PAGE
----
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Growing in Circles


While I was taking The Black Self with Professor [of Philosophy] Todd Franklin, I went with the Black and Latino Student Union to Yale for a black solidarity conference, and one of the scholars who was presenting mentioned Alain Locke. We’d just finished reading his work in class, so I emailed Professor Franklin and said I’d be really interested in doing more research about the concepts Locke talks about. Professor Franklin said, “Go for it: Why not pursue an Emerson research project?” And sure enough, I did. I was one of two first-years to receive an Emerson grant that year, and I got to work with Professor Franklin for the summer before my sophomore year. It was truly amazing.

The way I grew from that experience was through the professor’s hands-off approach, which I really am appreciating now. At first I thought, “He’s not really helping me.” But he was helping me in ways that I didn’t know. At the end of the summer Professor Franklin asked, “Well, what do you wish you could have done better?” I said, “I wish you could have told me that I was going in circles.” His response was: “By telling you, you wouldn’t have learned.” And I didn’t think about that, you know? He really let me engage in the process of research, and that process revolved around formulating your own original, unique questions. Theorizing, basically hypothesizing, then really going into the archives and into the Library of Congress to find these old documents to see where you’re going next. It’s not like there’s a perfect roadmap. It’s constantly evolving, constantly changing.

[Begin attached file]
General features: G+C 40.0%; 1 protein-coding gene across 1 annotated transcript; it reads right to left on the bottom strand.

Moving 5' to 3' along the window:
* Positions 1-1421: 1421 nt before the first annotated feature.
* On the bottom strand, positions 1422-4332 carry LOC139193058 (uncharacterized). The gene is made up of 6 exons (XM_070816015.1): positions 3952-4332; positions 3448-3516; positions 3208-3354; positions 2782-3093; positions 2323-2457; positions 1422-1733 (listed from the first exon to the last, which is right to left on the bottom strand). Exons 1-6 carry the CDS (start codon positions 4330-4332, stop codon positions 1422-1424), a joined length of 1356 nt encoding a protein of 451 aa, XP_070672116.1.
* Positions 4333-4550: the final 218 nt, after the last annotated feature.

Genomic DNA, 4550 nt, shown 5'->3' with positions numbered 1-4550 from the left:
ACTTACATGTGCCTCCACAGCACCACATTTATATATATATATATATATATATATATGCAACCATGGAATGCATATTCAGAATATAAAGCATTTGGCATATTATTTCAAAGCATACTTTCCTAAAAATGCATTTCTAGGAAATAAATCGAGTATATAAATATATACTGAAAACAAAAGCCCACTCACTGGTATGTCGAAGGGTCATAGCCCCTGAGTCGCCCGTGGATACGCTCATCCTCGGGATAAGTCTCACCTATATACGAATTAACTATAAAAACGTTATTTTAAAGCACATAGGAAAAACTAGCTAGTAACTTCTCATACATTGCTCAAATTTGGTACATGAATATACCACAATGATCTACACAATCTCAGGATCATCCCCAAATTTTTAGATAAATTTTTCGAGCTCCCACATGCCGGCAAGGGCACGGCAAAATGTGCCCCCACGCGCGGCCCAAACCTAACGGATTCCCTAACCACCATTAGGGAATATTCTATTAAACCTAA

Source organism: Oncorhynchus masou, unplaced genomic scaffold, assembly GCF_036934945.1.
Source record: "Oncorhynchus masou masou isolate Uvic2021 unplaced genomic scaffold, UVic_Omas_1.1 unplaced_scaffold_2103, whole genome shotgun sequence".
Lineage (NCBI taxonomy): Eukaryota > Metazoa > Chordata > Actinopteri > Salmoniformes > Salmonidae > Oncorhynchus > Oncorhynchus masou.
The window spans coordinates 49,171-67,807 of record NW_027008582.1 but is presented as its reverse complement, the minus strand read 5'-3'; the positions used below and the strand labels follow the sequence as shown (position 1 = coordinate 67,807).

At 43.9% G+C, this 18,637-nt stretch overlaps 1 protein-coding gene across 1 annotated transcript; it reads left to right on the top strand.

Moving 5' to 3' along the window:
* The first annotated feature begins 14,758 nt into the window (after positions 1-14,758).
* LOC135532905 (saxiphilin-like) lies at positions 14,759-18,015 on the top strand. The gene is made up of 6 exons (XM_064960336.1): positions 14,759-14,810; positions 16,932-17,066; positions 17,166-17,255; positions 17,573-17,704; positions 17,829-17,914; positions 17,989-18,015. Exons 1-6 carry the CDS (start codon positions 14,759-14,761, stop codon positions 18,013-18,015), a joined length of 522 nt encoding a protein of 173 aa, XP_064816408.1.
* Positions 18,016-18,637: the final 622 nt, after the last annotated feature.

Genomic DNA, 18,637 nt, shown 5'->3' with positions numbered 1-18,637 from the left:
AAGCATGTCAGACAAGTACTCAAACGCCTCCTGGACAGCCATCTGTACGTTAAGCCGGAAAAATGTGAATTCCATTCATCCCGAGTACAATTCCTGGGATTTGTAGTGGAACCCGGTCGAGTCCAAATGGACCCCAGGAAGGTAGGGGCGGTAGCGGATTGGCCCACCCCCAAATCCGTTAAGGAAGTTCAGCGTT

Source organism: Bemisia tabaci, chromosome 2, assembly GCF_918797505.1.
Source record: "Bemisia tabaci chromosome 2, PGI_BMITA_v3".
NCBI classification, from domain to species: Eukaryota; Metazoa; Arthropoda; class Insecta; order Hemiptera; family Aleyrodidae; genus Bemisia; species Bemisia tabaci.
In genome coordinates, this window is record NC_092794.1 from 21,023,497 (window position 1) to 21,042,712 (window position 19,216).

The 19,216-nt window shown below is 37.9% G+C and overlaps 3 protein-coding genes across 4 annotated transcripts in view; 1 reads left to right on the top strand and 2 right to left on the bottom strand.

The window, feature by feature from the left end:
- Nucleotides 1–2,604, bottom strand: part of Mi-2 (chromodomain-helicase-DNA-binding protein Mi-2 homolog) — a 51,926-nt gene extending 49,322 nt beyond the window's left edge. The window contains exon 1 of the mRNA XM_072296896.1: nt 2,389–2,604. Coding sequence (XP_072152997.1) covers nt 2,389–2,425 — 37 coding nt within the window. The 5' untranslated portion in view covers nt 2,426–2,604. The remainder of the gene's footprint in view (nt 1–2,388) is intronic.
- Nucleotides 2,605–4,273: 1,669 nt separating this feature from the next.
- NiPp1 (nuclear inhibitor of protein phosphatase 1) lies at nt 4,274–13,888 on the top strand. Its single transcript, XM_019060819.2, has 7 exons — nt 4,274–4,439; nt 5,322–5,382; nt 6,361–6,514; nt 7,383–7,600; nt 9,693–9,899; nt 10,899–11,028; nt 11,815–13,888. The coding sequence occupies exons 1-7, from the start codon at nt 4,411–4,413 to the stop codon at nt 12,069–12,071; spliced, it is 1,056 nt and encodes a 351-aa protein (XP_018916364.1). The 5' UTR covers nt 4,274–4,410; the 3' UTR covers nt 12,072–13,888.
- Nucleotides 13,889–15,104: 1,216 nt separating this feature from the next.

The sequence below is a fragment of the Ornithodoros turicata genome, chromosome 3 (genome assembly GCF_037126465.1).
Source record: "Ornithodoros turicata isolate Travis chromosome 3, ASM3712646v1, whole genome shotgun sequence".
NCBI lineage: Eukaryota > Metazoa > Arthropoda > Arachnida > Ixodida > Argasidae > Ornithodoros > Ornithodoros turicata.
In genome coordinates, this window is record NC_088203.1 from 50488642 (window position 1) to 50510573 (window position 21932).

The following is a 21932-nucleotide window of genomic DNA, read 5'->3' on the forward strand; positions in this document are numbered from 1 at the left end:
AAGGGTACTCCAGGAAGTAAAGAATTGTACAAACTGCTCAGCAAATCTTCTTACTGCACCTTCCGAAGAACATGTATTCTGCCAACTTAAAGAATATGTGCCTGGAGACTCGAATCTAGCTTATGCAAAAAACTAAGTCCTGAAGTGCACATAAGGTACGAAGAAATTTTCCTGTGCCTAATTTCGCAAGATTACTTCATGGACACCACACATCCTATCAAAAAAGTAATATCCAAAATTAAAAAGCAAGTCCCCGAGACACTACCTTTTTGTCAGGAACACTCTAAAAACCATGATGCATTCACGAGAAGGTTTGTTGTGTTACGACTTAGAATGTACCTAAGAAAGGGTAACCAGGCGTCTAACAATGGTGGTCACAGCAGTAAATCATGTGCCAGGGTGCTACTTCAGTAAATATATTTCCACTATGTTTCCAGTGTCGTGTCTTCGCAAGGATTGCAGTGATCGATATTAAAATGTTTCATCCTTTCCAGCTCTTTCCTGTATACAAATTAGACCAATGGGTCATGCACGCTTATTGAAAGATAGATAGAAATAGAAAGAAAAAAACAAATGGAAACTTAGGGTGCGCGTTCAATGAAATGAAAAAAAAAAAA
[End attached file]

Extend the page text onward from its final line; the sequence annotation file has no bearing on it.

I think one thing that I appreciated was every time I’d say, “I think I’ve found it, I think I’ve found it,” Professor Franklin would ask a simple question. And me not feeling comfortable answering that simple question made me realize ­— OK, I’m just on the surface. I have to dig deeper.

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